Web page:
I could write an entire post on why I believe this is so critical to the student’s success, and why I think audio examples and play-along recordings should be used constantly from the very beginning. For now, I’ll assume that most of you are already on board with this idea, and perhaps just need some ideas for HOW to provide recordings to students. Read more…
Posted in Music & Technology, Practicing, Product Reviews, Studio Management, Teaching Tips, Uncategorized, Using Music Teacher's Helper
A beach theme was used for the last studio recital. Can you tell?
Apparently I’m not the only one scarred by a horrendous memory black out during a recital. Riding home with fellow adjudicators from a nearby Federation of Music Clubs Festival, I discovered that others have endured unforgettable and traumatic experiences where the memory bank crashed during an important performance. As I’m preparing my students to participate in a local Federation festival that requires memorization, it’s critical for me to equip performers for NOTHING but a successful experience. I do not wish to pass along my personal past performance scars to anyone.
Playing for an audience is already risky but playing from memory for others including adjudicators could be equated to walking a tightrope. If performers are going to tip toe on that high wire, it’s important that a safety net is below ready to catch them when, not if mistakes occur and bounce them right back up on the rope.
Designing a plan that will empower students to play through an error, find an exit, manage a detour, reroute and get back on track all within a feeling of control and not panic is essential–but not easy. I figured if I came up with as many options as possible, students would be equipped to rely on a number of fallback plans to ensure a positive performance experience. Below is my piano-teacher-not-very-scientific list for building a strong memory bank. Read more…
Posted in Performing, Practicing, Teaching Tips
To help me recover from a car accident, my doctor sent me to Katie, a physical therapist. I was surprised to discover parallels between physical therapy and teaching music. I shared five of them a month ago. Find the first five teaching tips here: 5 Teaching Tips
Below are 5 More Teaching Tips Inspired by Physical Therapy.
6. Warm Up First: Cold muscles are less pliable and more prone to injury. It’s best to get the circulation going, blood and oxygen to body parts that will soon work hard. Spend a few minutes on a treadmill or bike; walk; even climb stairs.
Fingers, wrists and vocal cords can also be strained without warming up. Voice students can begin low-to-mid-range and gradually move higher or lower. Piano (or other instrument) students stretch fingers, play scales and arpeggios, and loosen tight shoulders. Correct posture helps.
Make it a habit. Warm up. Read more…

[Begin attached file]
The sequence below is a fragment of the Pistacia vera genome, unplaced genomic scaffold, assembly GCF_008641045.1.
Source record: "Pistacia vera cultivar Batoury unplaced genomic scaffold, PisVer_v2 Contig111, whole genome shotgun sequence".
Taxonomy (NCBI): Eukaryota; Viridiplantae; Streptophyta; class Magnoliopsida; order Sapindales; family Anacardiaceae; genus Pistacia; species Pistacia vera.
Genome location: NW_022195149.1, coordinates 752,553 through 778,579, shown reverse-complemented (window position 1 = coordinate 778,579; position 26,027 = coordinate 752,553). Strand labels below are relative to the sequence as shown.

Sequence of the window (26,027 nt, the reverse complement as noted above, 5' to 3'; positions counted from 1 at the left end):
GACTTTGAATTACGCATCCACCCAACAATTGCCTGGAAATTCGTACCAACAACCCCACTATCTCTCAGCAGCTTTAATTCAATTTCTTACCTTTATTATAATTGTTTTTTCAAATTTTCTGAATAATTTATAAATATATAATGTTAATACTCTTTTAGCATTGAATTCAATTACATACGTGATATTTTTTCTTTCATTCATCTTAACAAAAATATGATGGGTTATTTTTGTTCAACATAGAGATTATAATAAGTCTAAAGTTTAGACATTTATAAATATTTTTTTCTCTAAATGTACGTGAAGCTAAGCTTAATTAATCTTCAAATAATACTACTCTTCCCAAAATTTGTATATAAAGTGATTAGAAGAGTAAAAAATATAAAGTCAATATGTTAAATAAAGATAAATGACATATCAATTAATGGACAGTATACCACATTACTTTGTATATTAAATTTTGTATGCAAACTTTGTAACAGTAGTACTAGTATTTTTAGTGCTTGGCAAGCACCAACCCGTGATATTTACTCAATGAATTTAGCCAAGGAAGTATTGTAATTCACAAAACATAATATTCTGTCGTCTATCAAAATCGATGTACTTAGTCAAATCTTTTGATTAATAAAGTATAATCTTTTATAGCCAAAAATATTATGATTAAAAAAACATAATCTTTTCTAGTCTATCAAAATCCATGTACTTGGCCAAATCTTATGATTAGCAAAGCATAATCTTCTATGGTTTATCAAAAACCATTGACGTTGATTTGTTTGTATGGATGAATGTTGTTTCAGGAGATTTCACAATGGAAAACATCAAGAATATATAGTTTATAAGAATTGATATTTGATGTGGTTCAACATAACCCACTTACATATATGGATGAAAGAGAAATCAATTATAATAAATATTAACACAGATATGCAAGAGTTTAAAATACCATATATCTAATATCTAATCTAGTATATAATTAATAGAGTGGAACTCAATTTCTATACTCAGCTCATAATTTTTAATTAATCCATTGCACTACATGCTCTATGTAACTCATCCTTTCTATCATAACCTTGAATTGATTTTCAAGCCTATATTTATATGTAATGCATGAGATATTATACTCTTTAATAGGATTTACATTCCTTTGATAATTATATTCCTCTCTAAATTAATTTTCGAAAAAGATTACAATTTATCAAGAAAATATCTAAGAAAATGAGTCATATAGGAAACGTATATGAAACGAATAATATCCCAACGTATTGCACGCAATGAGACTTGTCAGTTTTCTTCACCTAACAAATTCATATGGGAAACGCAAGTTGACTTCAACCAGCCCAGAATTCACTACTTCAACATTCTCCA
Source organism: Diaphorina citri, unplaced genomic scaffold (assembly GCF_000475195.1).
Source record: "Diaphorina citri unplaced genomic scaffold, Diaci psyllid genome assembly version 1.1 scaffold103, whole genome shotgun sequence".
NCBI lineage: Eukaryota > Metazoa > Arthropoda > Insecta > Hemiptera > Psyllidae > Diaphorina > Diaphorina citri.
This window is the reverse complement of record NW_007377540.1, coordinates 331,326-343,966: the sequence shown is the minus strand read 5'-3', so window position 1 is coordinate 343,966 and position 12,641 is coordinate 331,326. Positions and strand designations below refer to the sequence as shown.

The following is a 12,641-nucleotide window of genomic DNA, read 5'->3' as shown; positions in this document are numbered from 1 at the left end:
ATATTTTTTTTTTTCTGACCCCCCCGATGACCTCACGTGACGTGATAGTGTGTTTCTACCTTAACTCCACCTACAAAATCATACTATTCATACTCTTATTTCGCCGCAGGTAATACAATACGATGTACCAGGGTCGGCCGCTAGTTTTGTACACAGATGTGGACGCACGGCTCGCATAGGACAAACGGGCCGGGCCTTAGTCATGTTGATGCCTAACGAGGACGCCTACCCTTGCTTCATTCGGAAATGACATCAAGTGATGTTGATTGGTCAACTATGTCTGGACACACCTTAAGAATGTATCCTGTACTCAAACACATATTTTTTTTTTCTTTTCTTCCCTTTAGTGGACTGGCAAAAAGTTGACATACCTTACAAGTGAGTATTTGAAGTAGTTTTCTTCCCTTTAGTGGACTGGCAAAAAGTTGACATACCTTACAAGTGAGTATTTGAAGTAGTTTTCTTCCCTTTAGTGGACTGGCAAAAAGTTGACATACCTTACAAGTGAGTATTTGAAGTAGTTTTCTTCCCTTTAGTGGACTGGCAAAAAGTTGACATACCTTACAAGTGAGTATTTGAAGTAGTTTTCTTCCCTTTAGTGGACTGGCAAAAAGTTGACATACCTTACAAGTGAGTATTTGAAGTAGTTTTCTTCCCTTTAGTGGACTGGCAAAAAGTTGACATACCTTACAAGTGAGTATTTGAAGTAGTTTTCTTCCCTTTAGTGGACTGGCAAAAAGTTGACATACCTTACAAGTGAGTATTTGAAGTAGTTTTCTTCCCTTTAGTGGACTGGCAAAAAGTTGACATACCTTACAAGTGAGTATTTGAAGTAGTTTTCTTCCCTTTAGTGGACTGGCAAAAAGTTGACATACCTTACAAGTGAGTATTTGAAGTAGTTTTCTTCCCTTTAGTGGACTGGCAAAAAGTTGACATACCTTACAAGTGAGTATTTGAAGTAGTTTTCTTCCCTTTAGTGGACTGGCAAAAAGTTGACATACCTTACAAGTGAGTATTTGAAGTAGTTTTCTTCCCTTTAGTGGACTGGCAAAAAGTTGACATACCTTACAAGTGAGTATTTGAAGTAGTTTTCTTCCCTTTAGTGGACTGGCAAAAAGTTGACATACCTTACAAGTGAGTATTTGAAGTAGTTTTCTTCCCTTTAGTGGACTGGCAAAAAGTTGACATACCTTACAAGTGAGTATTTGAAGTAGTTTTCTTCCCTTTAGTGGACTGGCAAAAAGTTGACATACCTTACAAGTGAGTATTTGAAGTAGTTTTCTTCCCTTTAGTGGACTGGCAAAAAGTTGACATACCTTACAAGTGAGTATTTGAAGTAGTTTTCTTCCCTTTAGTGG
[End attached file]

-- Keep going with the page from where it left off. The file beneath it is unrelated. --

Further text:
Posted in Practicing, Teaching Tips
How do you prepare a student to have a good experience in a competition or other event? Below are a some specific ways that I try to make sure the student is ready. Event prep is an ongoing process of growth and learning for both teacher and student. This long list is in a somewhat random order and by no means complete, but I hope it will generate a few ideas for you.
Start early. Nothing spoils the process more than running out of time. Creating a reverse timeline is an excellent idea. Starting from the date of the event, work backward setting intermediate goals and deadlines. For example, if an event takes place on April 5, you might set a deadline for secure memorization of the material by March 1, articulation, phrasing, and dynamics integrated by January 15, and notes, fingering and rhythm secure by December 2.
Start the piece correctly from the beginning. Do not allow any bad habits to develop. It is easier to start with a new piece from the ground up than to choose a piece with ingrained problems to rehabilitate. Allow the student one play-through to get the overall feel of the piece, but then slow way down and work section by section, phrase by phrase. On the other hand, sometimes the second or third time you learn a piece, it really comes together. Don’t be afraid to pull out a piece learned last year and relearn it at a deeper level, if it does not have big issues.
Choose material that is level-appropriate. Too hard and tears and frustration will be the result. Too easy and boredom and carelessness will set in. Take into account the amount of time you have to prepare. If the competition requires a certain minimum level of difficulty, use Jane McGrath’s book “The Pianist’s Guide to Standard Teaching and Performance Literature” to determine the level of your piece.
Start with the rhythm, separated from the notes. The rhythm drives Read more…
Posted in Performing, Practicing, Studio Management, Teaching Tips